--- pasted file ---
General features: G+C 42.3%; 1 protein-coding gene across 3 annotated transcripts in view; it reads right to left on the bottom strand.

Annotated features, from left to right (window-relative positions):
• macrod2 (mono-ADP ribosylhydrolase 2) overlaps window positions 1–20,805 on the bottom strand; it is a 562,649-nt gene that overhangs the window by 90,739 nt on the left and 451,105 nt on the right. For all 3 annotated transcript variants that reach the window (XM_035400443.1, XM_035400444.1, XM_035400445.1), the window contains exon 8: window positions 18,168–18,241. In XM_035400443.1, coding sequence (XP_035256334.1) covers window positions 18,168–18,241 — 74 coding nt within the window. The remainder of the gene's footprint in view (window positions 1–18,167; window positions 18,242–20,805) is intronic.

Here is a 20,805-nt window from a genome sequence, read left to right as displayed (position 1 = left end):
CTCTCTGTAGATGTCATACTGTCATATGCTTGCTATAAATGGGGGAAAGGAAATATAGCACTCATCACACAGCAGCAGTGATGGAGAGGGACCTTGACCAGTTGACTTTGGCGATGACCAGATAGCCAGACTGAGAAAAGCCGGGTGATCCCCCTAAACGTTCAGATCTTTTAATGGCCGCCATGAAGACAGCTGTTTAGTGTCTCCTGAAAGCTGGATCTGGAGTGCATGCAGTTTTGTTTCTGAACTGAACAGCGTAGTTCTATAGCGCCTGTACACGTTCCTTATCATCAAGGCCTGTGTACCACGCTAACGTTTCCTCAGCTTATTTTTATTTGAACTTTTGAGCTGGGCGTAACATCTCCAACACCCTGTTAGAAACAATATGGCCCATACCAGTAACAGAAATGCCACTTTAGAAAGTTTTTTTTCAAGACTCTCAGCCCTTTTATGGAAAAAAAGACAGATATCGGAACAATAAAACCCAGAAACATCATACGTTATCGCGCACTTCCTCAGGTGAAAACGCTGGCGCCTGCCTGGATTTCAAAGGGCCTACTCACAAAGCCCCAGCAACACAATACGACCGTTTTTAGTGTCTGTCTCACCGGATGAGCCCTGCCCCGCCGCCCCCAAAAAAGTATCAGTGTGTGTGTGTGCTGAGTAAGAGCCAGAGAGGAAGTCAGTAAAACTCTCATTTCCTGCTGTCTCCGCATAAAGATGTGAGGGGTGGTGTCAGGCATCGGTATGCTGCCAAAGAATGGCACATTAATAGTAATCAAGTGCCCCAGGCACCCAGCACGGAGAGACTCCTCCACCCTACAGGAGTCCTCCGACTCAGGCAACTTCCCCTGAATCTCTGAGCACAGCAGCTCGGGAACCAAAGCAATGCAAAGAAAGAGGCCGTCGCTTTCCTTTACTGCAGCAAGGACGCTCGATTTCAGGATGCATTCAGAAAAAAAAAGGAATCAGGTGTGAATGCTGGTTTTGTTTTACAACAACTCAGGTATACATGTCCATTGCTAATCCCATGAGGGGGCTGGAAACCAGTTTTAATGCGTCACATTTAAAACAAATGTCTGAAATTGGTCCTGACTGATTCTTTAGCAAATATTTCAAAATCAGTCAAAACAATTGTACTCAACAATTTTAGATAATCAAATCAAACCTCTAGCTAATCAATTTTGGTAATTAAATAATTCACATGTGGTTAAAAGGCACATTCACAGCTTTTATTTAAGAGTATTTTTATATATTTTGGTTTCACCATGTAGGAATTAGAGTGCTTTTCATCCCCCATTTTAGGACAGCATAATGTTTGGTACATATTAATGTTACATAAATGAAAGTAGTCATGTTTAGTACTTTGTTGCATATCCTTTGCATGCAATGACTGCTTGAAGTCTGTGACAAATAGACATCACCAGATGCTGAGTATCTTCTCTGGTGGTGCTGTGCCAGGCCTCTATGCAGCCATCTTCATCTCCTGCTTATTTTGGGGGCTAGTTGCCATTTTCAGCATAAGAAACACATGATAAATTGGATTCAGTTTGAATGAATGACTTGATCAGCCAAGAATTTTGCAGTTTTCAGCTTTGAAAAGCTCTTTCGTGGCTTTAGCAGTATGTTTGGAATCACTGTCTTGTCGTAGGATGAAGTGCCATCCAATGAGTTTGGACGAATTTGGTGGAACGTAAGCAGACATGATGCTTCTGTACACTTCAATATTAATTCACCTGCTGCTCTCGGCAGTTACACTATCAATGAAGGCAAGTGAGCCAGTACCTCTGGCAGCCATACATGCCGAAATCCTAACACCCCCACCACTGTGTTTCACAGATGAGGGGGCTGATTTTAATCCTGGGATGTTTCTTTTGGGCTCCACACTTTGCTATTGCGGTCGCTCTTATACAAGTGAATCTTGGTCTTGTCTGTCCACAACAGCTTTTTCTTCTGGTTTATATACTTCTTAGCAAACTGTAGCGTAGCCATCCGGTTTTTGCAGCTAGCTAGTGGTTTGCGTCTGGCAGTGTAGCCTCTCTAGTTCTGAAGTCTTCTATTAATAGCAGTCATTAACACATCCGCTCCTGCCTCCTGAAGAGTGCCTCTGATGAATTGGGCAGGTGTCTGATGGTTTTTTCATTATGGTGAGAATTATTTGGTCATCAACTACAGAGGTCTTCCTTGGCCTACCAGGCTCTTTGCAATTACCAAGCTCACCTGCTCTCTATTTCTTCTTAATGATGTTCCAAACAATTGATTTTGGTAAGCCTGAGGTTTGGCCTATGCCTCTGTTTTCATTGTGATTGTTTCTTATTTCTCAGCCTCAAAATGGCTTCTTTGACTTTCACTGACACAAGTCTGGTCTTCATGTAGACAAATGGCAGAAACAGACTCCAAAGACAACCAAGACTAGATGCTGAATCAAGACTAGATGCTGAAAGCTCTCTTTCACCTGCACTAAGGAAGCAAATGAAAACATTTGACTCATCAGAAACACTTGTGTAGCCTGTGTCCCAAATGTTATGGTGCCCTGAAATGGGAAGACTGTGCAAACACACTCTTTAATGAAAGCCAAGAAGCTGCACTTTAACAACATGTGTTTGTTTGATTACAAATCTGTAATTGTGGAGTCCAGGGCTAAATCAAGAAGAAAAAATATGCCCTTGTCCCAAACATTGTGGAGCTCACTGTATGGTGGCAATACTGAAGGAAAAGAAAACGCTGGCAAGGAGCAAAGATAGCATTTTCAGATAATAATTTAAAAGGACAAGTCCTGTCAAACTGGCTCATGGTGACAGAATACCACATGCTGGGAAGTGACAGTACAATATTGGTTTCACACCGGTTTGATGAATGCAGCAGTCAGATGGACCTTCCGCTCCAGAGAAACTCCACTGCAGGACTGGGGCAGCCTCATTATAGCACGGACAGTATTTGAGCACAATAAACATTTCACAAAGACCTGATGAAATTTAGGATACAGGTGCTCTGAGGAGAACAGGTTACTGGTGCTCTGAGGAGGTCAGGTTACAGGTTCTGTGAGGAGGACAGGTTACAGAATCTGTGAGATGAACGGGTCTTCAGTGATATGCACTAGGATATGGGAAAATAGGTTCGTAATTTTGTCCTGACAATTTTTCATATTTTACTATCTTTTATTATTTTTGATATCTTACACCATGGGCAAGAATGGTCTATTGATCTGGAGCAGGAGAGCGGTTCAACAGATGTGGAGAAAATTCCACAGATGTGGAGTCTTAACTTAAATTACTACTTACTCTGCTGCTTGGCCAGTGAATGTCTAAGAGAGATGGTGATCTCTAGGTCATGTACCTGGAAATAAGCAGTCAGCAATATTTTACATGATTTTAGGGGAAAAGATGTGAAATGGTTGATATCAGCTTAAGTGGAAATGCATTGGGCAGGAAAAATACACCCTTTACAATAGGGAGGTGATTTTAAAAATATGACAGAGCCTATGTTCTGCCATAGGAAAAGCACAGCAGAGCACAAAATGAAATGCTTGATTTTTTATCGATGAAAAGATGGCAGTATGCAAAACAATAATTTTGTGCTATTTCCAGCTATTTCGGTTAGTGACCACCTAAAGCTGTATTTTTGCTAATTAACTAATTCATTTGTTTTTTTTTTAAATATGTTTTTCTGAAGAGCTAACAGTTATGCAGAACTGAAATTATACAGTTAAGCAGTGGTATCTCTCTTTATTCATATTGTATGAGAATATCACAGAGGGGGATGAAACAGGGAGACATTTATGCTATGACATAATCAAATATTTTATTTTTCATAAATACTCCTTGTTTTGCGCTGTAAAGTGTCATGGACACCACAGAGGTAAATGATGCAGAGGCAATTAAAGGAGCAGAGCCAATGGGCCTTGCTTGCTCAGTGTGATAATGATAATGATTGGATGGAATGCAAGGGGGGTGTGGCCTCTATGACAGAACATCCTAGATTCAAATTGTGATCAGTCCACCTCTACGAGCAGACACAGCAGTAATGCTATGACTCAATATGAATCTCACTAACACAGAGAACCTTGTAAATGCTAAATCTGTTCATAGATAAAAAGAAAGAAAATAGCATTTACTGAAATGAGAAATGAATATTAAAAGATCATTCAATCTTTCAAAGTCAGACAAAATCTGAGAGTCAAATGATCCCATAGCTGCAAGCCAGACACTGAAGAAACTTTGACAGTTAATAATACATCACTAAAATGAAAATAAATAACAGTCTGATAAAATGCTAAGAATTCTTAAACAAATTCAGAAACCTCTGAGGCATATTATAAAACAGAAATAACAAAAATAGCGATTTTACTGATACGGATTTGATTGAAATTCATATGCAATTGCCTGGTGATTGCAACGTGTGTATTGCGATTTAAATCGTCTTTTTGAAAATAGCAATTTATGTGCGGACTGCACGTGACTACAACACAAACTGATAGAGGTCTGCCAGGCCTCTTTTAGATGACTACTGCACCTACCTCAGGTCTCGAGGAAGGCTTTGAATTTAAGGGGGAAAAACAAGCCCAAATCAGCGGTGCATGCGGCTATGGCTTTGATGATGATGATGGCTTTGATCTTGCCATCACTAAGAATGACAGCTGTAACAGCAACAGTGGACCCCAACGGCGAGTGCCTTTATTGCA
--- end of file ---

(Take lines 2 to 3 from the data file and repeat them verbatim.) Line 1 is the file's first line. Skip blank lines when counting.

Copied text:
Annotated features, from left to right (window-relative positions):
• macrod2 (mono-ADP ribosylhydrolase 2) overlaps window positions 1–20,805 on the bottom strand; it is a 562,649-nt gene that overhangs the window by 90,739 nt on the left and 451,105 nt on the right. For all 3 annotated transcript variants that reach the window (XM_035400443.1, XM_035400444.1, XM_035400445.1), the window contains exon 8: window positions 18,168–18,241. In XM_035400443.1, coding sequence (XP_035256334.1) covers window positions 18,168–18,241 — 74 coding nt within the window. The remainder of the gene's footprint in view (window positions 1–18,167; window positions 18,242–20,805) is intronic.